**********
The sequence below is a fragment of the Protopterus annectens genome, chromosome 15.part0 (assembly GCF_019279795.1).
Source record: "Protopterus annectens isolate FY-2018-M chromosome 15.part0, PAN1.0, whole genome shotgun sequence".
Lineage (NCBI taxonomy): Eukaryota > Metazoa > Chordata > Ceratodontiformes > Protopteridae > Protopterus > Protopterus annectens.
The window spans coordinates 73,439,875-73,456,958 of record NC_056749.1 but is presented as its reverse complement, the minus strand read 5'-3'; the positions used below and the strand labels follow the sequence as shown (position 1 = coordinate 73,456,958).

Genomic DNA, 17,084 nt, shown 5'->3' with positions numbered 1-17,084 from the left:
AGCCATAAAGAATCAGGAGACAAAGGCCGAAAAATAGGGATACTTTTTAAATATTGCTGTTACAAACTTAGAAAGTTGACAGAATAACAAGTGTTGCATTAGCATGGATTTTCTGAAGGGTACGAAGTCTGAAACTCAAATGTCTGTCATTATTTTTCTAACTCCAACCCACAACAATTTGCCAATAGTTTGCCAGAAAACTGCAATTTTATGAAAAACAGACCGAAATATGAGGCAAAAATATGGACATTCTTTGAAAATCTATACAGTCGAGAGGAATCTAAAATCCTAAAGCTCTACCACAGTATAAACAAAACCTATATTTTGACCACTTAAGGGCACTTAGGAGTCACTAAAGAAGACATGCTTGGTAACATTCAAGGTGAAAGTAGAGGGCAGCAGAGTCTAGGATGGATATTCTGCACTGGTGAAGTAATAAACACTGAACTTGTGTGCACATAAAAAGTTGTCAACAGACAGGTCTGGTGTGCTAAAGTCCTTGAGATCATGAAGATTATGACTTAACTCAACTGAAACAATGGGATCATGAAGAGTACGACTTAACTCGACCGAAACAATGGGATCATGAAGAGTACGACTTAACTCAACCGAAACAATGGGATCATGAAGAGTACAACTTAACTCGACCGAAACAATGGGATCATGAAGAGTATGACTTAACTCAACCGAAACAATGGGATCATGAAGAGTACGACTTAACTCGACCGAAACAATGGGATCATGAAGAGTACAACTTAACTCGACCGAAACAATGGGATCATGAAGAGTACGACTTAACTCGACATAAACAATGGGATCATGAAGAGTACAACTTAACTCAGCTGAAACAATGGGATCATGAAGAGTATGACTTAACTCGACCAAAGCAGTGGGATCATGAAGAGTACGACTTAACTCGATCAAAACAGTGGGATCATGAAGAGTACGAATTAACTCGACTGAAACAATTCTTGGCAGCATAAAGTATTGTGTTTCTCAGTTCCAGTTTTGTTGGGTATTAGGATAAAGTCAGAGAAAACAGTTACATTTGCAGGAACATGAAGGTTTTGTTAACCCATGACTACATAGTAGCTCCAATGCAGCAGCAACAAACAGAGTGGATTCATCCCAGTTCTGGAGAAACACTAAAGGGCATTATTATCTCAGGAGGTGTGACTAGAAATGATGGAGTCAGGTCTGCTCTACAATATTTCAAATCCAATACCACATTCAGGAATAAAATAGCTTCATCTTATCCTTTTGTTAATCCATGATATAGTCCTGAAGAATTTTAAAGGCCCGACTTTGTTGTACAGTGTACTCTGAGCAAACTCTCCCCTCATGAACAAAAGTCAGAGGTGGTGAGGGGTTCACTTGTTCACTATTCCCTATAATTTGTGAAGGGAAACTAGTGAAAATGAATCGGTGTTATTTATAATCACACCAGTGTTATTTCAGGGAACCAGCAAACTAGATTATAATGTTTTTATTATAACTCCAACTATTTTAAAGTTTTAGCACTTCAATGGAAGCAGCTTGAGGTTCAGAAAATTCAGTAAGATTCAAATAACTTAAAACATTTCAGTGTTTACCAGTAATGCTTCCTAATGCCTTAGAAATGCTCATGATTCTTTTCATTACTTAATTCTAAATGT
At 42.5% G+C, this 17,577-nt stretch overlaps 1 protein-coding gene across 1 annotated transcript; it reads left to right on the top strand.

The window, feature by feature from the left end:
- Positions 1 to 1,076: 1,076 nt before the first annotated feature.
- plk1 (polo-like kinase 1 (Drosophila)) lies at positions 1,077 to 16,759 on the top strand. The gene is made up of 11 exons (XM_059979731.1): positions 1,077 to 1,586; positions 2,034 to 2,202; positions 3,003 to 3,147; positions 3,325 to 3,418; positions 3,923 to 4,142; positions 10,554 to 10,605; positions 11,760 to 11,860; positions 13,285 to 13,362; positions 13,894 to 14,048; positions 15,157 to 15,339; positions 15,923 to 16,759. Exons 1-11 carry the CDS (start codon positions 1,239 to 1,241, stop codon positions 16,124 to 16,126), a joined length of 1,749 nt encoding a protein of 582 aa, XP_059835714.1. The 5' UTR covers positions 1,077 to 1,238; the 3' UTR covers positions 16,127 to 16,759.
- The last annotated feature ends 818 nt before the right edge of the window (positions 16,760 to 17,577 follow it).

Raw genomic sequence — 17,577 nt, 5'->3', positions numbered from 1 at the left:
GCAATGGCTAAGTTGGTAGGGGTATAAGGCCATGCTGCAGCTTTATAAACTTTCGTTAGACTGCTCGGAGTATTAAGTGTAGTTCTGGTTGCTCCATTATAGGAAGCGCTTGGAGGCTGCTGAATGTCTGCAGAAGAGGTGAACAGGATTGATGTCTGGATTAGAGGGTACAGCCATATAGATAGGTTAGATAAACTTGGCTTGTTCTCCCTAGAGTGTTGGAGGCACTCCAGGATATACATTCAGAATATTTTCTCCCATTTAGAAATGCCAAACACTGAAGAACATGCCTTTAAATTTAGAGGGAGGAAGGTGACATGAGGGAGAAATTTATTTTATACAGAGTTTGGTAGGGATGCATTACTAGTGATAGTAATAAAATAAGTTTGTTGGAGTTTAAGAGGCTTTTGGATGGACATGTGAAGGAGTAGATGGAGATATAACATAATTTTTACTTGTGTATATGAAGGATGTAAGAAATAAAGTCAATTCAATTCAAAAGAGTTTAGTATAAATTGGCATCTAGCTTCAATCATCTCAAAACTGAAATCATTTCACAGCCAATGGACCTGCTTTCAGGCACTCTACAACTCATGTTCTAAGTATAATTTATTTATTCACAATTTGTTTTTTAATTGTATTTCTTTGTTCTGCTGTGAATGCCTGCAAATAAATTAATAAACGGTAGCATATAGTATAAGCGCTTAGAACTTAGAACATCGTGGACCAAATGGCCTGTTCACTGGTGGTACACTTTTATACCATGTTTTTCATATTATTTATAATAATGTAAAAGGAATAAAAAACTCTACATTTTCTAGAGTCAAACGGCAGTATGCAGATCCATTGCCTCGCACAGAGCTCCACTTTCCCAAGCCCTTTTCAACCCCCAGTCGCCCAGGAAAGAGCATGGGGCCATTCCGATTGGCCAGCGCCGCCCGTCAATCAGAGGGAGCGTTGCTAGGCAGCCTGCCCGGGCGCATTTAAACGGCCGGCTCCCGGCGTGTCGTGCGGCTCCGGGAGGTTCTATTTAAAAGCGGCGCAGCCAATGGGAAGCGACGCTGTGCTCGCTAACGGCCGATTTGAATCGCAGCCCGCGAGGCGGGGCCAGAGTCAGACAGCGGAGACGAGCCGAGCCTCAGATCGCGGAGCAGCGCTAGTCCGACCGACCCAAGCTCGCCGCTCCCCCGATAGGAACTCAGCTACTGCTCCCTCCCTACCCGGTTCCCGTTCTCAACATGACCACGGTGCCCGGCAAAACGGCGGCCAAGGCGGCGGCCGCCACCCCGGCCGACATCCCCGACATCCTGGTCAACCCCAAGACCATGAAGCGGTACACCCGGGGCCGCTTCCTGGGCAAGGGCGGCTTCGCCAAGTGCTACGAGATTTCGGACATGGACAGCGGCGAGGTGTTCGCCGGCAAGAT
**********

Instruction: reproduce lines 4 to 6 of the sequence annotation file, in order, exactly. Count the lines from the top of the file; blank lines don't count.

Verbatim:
The window spans coordinates 73,439,875-73,456,958 of record NC_056749.1 but is presented as its reverse complement, the minus strand read 5'-3'; the positions used below and the strand labels follow the sequence as shown (position 1 = coordinate 73,456,958).

Genomic DNA, 17,084 nt, shown 5'->3' with positions numbered 1-17,084 from the left:
AGCCATAAAGAATCAGGAGACAAAGGCCGAAAAATAGGGATACTTTTTAAATATTGCTGTTACAAACTTAGAAAGTTGACAGAATAACAAGTGTTGCATTAGCATGGATTTTCTGAAGGGTACGAAGTCTGAAACTCAAATGTCTGTCATTATTTTTCTAACTCCAACCCACAACAATTTGCCAATAGTTTGCCAGAAAACTGCAATTTTATGAAAAACAGACCGAAATATGAGGCAAAAATATGGACATTCTTTGAAAATCTATACAGTCGAGAGGAATCTAAAATCCTAAAGCTCTACCACAGTATAAACAAAACCTATATTTTGACCACTTAAGGGCACTTAGGAGTCACTAAAGAAGACATGCTTGGTAACATTCAAGGTGAAAGTAGAGGGCAGCAGAGTCTAGGATGGATATTCTGCACTGGTGAAGTAATAAACACTGAACTTGTGTGCACATAAAAAGTTGTCAACAGACAGGTCTGGTGTGCTAAAGTCCTTGAGATCATGAAGATTATGACTTAACTCAACTGAAACAATGGGATCATGAAGAGTACGACTTAACTCGACCGAAACAATGGGATCATGAAGAGTACGACTTAACTCAACCGAAACAATGGGATCATGAAGAGTACAACTTAACTCGACCGAAACAATGGGATCATGAAGAGTATGACTTAACTCAACCGAAACAATGGGATCATGAAGAGTACGACTTAACTCGACCGAAACAATGGGATCATGAAGAGTACAACTTAACTCGACCGAAACAATGGGATCATGAAGAGTACGACTTAACTCGACATAAACAATGGGATCATGAAGAGTACAACTTAACTCAGCTGAAACAATGGGATCATGAAGAGTATGACTTAACTCGACCAAAGCAGTGGGATCATGAAGAGTACGACTTAACTCGATCAAAACAGTGGGATCATGAAGAGTACGAATTAACTCGACTGAAACAATTCTTGGCAGCATAAAGTATTGTGTTTCTCAGTTCCAGTTTTGTTGGGTATTAGGATAAAGTCAGAGAAAACAGTTACATTTGCAGGAACATGAAGGTTTTGTTAACCCATGACTACATAGTAGCTCCAATGCAGCAGCAACAAACAGAGTGGATTCATCCCAGTTCTGGAGAAACACTAAAGGGCATTATTATCTCAGGAGGTGTGACTAGAAATGATGGAGTCAGGTCTGCTCTACAATATTTCAAATCCAATACCACATTCAGGAATAAAATAGCTTCATCTTATCCTTTTGTTAATCCATGATATAGTCCTGAAGAATTTTAAAGGCCCGACTTTGTTGTACAGTGTACTCTGAGCAAACTCTCCCCTCATGAACAAAAGTCAGAGGTGGTGAGGGGTTCACTTGTTCACTATTCCCTATAATTTGTGAAGGGAAACTAGTGAAAATGAATCGGTGTTATTTATAATCACACCAGTGTTATTTCAGGGAACCAGCAAACTAGATTATAATGTTTTTATTATAACTCCAACTATTTTAAAGTTTTAGCACTTCAATGGAAGCAGCTTGAGGTTCAGAAAATTCAGTAAGATTCAAATAACTTAAAACATTTCAGTGTTTACCAGTAATGCTTCCTAATGCCTTAGAAATGCTCATGATTCTTTTCATTACTTAATTCTAAATGT